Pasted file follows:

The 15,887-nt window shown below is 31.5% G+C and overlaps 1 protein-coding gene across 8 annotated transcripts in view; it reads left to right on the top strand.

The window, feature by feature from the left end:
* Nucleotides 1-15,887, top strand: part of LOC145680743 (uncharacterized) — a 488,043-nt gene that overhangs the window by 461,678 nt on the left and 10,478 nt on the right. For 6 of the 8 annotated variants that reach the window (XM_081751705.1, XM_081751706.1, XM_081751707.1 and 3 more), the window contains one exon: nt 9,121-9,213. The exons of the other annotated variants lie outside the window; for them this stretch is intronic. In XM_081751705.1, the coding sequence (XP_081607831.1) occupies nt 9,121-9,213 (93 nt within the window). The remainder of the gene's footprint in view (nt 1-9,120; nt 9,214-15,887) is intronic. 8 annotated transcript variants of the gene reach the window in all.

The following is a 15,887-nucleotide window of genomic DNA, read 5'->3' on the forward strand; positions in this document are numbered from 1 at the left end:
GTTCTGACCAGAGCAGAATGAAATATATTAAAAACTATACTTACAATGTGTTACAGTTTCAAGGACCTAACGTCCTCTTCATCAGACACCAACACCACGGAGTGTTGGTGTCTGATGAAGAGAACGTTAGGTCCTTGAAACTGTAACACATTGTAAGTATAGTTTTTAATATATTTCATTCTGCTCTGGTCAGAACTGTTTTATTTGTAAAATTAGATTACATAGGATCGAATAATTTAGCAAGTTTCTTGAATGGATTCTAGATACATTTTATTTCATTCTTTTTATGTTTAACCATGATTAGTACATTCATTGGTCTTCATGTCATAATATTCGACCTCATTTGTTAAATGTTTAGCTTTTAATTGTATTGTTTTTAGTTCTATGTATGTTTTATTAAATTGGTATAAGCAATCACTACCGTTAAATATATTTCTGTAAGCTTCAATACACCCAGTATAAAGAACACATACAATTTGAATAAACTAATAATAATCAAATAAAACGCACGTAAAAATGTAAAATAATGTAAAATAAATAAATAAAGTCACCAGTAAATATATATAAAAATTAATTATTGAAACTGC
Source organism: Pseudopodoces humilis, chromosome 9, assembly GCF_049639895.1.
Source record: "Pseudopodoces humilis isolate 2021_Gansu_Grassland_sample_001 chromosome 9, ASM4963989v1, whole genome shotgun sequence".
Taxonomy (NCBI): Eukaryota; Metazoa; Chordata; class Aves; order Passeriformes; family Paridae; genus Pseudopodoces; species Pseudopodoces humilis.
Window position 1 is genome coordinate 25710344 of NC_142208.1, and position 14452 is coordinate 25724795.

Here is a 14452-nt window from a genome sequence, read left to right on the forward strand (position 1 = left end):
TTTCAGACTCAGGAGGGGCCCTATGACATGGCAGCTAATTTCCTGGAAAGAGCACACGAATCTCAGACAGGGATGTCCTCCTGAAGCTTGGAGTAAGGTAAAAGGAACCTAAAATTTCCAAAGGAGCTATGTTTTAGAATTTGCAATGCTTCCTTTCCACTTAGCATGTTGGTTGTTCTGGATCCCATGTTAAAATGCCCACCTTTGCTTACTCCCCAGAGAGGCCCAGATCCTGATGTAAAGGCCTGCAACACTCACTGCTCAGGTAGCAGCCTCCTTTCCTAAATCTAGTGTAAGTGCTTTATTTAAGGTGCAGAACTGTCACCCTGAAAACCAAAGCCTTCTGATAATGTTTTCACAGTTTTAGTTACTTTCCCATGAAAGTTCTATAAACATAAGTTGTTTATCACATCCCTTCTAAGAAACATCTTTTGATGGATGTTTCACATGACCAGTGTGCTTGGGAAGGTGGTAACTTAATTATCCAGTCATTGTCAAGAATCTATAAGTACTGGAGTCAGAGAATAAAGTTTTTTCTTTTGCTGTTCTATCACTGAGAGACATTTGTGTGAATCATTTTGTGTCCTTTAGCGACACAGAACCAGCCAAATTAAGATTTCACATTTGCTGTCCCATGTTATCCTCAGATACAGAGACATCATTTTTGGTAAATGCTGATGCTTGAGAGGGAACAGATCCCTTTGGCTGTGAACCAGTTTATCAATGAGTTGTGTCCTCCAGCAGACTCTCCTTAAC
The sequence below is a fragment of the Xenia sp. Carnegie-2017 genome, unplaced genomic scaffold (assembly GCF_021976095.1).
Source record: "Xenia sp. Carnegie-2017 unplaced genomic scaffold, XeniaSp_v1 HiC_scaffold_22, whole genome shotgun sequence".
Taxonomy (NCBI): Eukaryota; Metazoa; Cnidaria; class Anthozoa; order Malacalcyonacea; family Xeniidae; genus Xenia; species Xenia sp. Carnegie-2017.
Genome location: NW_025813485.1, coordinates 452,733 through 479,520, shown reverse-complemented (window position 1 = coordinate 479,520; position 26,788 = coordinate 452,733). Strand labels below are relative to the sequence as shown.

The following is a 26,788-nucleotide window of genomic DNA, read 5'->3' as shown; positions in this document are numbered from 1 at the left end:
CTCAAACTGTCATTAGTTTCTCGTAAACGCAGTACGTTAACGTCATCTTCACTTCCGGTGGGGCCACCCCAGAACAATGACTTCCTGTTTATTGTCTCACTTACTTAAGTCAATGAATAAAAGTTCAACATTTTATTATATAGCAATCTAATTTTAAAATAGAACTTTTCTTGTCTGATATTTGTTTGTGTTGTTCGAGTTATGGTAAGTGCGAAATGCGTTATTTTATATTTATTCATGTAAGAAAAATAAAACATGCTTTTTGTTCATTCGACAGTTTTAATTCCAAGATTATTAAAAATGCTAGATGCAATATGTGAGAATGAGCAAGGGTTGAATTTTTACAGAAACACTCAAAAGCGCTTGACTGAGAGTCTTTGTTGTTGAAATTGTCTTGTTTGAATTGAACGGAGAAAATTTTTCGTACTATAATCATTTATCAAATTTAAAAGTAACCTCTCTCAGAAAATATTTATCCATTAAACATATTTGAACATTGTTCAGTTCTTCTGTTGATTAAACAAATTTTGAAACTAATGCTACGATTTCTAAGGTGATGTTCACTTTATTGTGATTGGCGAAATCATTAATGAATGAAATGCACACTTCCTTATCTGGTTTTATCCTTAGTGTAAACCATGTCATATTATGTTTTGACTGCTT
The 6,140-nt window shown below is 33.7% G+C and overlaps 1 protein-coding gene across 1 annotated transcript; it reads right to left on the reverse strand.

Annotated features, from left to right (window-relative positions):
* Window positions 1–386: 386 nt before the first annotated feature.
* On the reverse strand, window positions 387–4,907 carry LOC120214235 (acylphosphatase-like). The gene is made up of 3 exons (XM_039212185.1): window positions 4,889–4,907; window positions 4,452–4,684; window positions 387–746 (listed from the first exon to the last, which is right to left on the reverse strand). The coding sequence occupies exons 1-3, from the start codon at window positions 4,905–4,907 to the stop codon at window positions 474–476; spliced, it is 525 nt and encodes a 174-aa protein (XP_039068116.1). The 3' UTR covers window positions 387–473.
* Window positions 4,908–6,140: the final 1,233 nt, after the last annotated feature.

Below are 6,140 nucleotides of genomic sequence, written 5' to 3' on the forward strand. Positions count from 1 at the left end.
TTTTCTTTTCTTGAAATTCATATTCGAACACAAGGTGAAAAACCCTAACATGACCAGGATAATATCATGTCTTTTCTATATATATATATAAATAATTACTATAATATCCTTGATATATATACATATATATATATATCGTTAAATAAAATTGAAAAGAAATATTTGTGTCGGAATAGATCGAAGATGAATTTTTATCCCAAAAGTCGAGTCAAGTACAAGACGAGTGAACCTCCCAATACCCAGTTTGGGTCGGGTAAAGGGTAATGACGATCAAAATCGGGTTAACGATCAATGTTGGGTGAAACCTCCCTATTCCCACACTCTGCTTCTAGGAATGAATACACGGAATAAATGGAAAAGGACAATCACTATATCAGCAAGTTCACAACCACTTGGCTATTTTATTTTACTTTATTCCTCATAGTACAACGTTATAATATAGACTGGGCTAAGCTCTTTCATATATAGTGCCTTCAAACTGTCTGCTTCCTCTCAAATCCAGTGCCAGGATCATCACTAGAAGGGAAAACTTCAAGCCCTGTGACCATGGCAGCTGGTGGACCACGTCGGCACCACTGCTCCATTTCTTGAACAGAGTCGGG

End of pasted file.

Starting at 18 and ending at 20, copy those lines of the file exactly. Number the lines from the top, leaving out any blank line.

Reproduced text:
The 6,140-nt window shown below is 33.7% G+C and overlaps 1 protein-coding gene across 1 annotated transcript; it reads right to left on the reverse strand.

Annotated features, from left to right (window-relative positions):
* Window positions 1–386: 386 nt before the first annotated feature.